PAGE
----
As I think about the pieces I might submit for this year's Palos Verdes Art Center holiday exhibit, I am still enjoying the buzz from having had several pieces in last year's event, one of which, "A Propensity for Dendridic Arbors," was honored with a Best of Show award given by the Open Artists Group. The award came as a pleasant surprise--I have always considered myself fortunate simply to have work accepted. Why? Because there are a lot of talented people also presenting their best efforts, so the selection process always has an element of chance and subjectivity. The quality is certainly there, but some work may not meet the curator's taste or vision. And while it is always a bit disappointing not to make the cut, it is a part of the process.
Having the piece accepted was particularly rewarding as it had an unusual evolution. Some months earlier I'd been thrashing around ideas for another exhibit, "Optic Nerve" and while driving I caught a broadcast of Radiolab on the topic of neural enrichment. The phrase "a propensity for dendric arbors" stuck. I could envision dendrites, the fibers of nerves branching out like tree branches. It struck me once again how effective patterns in nature seem to find a way to multiple uses and in very different domains. And the metaphoric nature of language tied things together as the nerve fibers branch out in tree-like structures intertwining as they send electrical impulses through the nervous system.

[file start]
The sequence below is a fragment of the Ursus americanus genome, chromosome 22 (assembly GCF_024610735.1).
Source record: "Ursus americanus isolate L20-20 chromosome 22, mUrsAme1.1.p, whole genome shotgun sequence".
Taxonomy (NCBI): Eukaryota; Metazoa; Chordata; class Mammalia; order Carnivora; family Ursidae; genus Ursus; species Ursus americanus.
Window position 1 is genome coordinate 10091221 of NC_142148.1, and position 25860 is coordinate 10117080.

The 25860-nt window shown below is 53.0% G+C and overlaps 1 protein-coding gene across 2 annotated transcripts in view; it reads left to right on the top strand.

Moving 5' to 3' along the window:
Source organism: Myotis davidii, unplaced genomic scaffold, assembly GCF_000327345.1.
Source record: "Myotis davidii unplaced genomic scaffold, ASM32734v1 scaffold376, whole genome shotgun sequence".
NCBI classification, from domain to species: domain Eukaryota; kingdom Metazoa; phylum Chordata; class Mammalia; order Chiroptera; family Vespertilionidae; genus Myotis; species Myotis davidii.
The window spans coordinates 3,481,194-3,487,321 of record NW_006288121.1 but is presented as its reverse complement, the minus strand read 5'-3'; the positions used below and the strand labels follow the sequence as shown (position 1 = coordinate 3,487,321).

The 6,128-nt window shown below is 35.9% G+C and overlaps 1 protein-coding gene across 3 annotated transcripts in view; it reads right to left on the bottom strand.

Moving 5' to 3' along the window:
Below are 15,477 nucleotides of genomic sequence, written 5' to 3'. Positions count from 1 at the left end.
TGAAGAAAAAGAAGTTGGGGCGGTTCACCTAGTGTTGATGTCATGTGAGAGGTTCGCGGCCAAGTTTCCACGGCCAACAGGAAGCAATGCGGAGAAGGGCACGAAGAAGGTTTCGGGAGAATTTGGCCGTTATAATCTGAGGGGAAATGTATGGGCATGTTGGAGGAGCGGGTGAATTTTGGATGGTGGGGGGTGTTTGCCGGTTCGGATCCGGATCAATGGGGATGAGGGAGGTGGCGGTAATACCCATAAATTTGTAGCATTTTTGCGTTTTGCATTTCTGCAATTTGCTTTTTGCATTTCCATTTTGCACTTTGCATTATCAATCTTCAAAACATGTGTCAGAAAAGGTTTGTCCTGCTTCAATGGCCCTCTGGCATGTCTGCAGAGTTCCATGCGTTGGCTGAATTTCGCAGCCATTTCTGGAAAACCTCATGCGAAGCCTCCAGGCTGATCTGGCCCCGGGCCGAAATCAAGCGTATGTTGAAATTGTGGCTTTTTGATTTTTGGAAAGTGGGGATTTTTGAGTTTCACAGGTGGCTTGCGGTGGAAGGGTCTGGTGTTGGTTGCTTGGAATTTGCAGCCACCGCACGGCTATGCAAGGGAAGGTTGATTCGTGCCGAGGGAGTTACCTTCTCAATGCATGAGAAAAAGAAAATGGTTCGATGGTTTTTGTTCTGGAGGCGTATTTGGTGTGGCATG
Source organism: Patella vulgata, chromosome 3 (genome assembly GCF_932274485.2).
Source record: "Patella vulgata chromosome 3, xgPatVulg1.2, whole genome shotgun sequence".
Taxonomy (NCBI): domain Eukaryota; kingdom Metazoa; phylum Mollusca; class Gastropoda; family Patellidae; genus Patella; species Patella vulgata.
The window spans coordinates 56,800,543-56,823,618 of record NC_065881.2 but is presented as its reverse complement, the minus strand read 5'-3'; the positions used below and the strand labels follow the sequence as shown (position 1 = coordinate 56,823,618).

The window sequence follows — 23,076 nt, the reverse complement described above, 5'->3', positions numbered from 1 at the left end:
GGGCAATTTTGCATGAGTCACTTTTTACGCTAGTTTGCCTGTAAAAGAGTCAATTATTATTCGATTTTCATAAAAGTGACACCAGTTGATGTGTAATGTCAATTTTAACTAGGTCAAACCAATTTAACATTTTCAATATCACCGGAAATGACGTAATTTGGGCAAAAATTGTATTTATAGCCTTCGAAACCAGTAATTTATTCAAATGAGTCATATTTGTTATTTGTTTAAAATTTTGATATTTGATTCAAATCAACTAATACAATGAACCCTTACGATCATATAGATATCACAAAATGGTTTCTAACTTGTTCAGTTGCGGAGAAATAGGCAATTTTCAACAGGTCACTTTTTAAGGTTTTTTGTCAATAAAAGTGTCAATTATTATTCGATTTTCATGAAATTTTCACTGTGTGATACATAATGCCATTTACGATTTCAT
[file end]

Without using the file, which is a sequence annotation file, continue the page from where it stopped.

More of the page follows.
The piece was received well, but it seemed cramped being contained in a 16x20-inch mat and frame. It wanted to be larger. As an experiment, I had the image printed on a smooth satiny fabric through a dye sublimation process, which allowed a larger printed image than I might have otherwise done (50x36 inches). It was submitted as a long hanging and I found that while there was no glass cleaning involved, the piece did require ironing.
So, here is am, on the verge of preparing this year's submission. As I look through the images I've created, considering which ones to enter, trying to once again to select pieces that might catch the curators eye, and yet trying to have no expectation of success, I also need to keep in mind that the work is the work. But without ironing this year.